I’d like to know how this is handled: do you need to touch base with the information desk at the large stations to make sure the conductor has a portable ramp? Or do you just go to a certain train car where they unfurl a ramp? I wonder what happens.
Other Disability Access on Trains
There is captioning on the trains!!!
They have these little video monitors and it displays what the next station is. When I was in the stroller/wheelchair area on the inter-city express trains, I couldn’t see the display, so I just relied on looking out the window to see the station signs. They do announce the name of the station that is coming up next, so if you are blind, I wouldn’t think anything would be an issue.[/vc_column_text][vc_single_image image=”53009″ img_size=”full” alignment=”center”][/vc_column][/vc_row][vc_row][vc_column][vc_column_text]
Deaf and Disability in Holland
There was a lot I wanted to see and experience with regard to disability and deaf community in Holland. There’s this Deaf Club in Amsterdam I wanted to go to, this blind museum in Nijmegen, there are deaf boat tours in Amsterdam and other cool stuff. But it’ll have to wait until a little later.
The Dark Underbelly for Disability Access in Holland: Eugenics and Euthanasia
advent of legal euthanasia in Holland, people with disabilities have been encouraged to die. The book, Do You Call This a Life? explores this in greater detail.
I haven’t read the book, so I can’t tell you more about it – I’m just linking it here in case you’d like to delve deeper into understanding this.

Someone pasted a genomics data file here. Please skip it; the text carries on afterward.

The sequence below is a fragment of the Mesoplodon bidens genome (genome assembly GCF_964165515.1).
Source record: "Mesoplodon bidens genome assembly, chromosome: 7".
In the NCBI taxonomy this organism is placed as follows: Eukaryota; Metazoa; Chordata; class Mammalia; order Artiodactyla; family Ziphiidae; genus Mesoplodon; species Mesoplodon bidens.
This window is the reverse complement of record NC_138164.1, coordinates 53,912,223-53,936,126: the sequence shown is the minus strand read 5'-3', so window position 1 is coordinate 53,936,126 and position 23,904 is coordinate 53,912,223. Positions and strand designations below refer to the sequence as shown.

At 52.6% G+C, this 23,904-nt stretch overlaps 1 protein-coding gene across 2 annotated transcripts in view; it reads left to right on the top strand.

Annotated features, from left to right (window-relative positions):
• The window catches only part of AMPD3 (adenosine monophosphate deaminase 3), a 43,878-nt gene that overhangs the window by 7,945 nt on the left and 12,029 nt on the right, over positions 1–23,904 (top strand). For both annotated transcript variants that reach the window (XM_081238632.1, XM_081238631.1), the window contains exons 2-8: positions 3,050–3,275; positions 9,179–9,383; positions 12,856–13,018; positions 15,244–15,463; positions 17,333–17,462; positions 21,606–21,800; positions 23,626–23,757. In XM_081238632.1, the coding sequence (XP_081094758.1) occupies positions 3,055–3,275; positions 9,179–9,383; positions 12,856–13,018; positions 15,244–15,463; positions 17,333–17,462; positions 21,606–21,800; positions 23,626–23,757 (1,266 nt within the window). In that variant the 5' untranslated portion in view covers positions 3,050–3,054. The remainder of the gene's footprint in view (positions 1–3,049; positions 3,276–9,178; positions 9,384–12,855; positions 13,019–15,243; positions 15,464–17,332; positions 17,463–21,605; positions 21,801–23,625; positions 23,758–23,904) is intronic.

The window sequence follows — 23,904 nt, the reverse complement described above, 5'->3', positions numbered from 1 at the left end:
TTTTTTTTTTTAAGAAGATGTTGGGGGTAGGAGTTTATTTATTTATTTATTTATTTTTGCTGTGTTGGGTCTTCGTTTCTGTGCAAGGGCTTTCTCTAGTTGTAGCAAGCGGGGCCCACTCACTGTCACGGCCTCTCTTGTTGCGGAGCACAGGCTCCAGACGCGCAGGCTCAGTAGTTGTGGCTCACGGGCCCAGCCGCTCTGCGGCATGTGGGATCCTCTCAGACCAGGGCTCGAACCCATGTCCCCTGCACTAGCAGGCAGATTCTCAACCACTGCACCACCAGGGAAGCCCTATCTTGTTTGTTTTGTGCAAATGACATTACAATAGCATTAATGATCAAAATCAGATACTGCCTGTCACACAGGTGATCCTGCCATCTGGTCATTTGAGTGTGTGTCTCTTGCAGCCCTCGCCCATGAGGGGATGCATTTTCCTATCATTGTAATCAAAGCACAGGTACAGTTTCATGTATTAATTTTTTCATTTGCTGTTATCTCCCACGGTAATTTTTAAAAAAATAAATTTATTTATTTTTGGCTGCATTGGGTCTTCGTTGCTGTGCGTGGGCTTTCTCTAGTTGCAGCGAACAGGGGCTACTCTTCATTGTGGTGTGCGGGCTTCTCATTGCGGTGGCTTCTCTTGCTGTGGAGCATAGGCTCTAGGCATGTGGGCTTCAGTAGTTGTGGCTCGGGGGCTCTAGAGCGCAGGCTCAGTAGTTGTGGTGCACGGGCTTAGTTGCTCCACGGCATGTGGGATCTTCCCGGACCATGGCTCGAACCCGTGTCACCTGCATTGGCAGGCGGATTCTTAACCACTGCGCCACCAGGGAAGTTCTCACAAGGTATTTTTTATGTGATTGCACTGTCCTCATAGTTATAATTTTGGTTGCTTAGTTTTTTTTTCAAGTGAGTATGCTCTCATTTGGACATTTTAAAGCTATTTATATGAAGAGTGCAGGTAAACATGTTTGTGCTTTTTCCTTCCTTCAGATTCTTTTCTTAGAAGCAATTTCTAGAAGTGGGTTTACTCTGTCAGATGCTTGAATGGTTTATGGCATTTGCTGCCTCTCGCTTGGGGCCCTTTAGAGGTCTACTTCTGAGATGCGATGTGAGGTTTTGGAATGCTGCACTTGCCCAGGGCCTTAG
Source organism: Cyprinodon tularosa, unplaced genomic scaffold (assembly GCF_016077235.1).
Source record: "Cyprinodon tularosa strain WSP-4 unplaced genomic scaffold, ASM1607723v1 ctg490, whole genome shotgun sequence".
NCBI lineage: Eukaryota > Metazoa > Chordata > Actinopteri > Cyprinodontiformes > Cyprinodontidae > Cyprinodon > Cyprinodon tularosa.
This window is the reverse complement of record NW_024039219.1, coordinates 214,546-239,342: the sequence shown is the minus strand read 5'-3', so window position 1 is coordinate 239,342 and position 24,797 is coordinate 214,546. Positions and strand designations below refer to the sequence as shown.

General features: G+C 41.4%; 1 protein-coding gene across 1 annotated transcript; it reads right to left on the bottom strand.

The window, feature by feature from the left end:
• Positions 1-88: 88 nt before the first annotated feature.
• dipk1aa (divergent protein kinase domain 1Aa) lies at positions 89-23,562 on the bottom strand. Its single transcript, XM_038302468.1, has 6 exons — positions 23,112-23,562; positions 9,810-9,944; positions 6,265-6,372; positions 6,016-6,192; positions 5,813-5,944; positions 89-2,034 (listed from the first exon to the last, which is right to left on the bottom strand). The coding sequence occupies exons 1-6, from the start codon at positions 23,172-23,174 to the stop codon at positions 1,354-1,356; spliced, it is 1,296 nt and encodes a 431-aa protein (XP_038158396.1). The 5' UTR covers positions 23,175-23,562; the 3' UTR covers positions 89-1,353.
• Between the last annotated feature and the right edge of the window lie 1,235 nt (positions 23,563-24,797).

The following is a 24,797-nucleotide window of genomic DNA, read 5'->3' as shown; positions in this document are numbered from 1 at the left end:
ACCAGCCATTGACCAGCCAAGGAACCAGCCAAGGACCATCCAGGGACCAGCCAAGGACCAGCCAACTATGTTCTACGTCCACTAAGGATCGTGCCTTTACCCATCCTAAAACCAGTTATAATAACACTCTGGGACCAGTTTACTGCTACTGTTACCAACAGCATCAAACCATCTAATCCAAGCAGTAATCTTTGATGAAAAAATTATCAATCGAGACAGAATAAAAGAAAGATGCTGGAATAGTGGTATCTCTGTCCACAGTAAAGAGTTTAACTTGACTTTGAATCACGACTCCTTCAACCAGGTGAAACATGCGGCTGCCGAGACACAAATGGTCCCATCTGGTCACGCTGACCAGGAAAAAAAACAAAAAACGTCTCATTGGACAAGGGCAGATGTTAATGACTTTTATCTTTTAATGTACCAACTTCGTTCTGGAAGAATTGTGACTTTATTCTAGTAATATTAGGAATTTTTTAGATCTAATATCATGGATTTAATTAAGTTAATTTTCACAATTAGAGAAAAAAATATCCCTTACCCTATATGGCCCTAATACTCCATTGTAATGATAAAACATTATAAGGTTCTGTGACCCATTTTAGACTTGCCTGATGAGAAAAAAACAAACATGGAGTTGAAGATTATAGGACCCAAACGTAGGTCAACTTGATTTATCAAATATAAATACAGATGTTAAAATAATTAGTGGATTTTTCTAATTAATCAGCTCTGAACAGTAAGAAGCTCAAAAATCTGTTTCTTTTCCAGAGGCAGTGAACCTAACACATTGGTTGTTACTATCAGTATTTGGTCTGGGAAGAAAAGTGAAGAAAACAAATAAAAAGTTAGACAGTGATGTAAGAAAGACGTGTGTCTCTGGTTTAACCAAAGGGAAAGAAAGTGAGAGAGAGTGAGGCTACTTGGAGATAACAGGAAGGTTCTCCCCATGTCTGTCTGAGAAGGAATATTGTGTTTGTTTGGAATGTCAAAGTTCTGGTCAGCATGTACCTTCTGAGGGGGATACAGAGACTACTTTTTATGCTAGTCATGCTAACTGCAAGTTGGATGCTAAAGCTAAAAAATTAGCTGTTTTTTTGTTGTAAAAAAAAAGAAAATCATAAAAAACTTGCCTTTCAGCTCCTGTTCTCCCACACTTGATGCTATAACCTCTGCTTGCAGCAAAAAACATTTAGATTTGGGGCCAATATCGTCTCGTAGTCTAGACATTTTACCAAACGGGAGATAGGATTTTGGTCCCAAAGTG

I did, however, read this fascinating Short History of Disability Approaches in the Netherlands. It seemed to me that a lot of the disability history and the disability rights developments in the Netherlands echo those of the US, but with greater success. They had the institutions, sheltered workshops, etc – and have moved out of them. They are apparently not united – it’s still separate disability groups in the Netherlands, each to their own cause.
While the US has organizations like the National Council on Independent Living (read my post on 32 Disability Organizations You Should Know About), it is still largely disability-separated. Most disability groups still do not join forces and unite, so that is pretty similar to how it apparently is in the Netherlands.
The one thing that has really stuck in my head about all the eugenics and euthanasia in Holland is: it’s so weird to me that people with disabilities might be encouraged to kill themselves in Holland by way of being euthanized, but the quality of life for a person with a physical disability in Holland looks like it’s pretty accessible.
Is it like, “okay, we’ll encourage all the disabled people to kill themselves, but make sure they can really get out and participate in life until they do so”?
In the United States, it feels more like, “you’ll have a law to protect your rights as a person with a disability, but you’ll have to fight every step of the way for access to all public spaces, education and employment.”
The Netherlands is about the size of the American state of Maryland (and Maryland is a small state). I feel like making a direct comparison between the Netherlands and the Unites States doesn’t make sense because they are just too different, size-wise and politically.
In the here and the now, we can just learn. Take notes. See how we can all do things better.
More of this Dutch awesomeness: we arrived at Utrecht, stepped out of the sparkling glass elevator and boom! There was some kind of pride…something going on!
Meriah Nichols is a counselor. Solo mom to 3 (one with Down syndrome, one on the spectrum). Deaf, and neurodiverse herself, she’s a gardening nerd who loves cats, Star Trek, and takes her coffee hot and black.